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Teletherapy is an effective resource for most mental health challenges that would also benefit from in-person support. This includes:

Some formal mental health diagnoses may require medical intervention, like prescription medications — for example, schizophrenia and bipolar disorder. In these cases, more in-person sessions may be required before continuing with regular teletherapy sessions.

Every case is different and sometimes a mental health professional may prefer to see you in person every time. You may, however, request an online consultation before you commit to starting therapy.

Finding a teletherapy professional

To start, you may want to write down what you’re looking for. Are you interested in a specific therapy modality, like cognitive behavioral therapy? Do you prefer a male or a female therapist? Are you looking for a therapist who specializes in a certain area? These are all factors to keep in mind.

Other suggestions when finding a professional who offers teletherapy may include:

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Depending on your needs and situation, the benefits of teletherapy may vary.


  • can be more convenient and accessible to people with mobility and transportation challenges
  • brings services to rural areas or those with limited in-person resources
  • may be an option for people who have difficulty finding the time to schedule a session elsewhere
  • may provide mental health support to those living with social anxiety and other conditions that make it mentally difficult to leave home
  • may allow you to continue your mental health treatment if you’re recovering from surgery or living with a condition that may restrict your mobility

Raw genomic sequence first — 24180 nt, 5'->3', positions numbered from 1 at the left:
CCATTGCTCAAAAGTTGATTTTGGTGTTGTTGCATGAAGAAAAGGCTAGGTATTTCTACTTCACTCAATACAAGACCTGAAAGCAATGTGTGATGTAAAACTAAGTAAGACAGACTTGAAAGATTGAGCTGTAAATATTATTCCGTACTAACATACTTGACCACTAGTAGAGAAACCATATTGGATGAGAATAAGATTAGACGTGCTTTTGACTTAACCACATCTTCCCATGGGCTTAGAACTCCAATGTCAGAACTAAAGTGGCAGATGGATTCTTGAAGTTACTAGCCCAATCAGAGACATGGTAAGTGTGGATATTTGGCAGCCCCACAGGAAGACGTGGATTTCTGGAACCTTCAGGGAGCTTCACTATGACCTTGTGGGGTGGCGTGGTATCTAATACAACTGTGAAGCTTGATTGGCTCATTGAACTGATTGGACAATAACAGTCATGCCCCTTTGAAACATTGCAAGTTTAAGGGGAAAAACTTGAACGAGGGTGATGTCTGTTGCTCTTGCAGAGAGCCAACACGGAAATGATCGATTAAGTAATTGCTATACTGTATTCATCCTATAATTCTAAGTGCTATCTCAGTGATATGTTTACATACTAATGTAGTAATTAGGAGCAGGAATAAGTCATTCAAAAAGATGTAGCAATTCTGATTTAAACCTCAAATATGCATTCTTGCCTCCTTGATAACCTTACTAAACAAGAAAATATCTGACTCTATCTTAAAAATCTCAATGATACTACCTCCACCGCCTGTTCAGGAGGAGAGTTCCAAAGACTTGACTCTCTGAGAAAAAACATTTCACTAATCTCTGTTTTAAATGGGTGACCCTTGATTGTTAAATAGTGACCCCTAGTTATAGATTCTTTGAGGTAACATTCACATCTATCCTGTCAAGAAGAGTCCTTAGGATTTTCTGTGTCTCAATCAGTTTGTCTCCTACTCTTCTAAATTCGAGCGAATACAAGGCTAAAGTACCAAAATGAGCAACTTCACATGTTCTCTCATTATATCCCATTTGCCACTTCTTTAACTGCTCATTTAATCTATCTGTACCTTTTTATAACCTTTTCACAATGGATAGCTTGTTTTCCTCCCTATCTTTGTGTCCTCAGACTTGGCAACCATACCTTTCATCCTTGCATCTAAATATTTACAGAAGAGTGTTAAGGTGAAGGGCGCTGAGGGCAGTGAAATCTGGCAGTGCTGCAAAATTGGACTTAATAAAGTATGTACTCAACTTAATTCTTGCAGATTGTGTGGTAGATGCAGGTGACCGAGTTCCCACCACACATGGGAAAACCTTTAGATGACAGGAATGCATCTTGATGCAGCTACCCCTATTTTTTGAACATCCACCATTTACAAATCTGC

• may be more affordable in some cases, particularly when booked through platforms like Talkspace or Betterhelp
  • could be more convenient than traveling to in-person therapy because you don’t have to worry about adding travel or waiting times
  • may be more private because you don’t have to sit in waiting rooms

The disadvantages of teletherapy may vary widely among people because everyone has different preferences for care.

Some possible cons to consider may include:

  • not feeling as close or engaged with your therapist compared to how you’d feel with an in-person connection
  • having a hard time adapting to the interaction cues in teletherapy, which may be different than cues from in-person sessions. For example, not being able to have a complete view of your therapist’s body language.
  • not having a quiet place at home to focus on your therapy because of background noise, other people, or pets
  • being technology-dependent, which may make it harder to attend a session if you’re navigating power, computer, or Wi-Fi issues

Teletherapy refers to virtual or remote mental health support. Although you see your therapist through a screen, teletherapy can be just as effective as in-person therapy.

Though it may take some time to get used to, online counseling or therapy can be valuable for many people, especially those recovering or living with illness, living in rural areas, or having difficulty leaving home. It improves access to professional care in the privacy of your own home.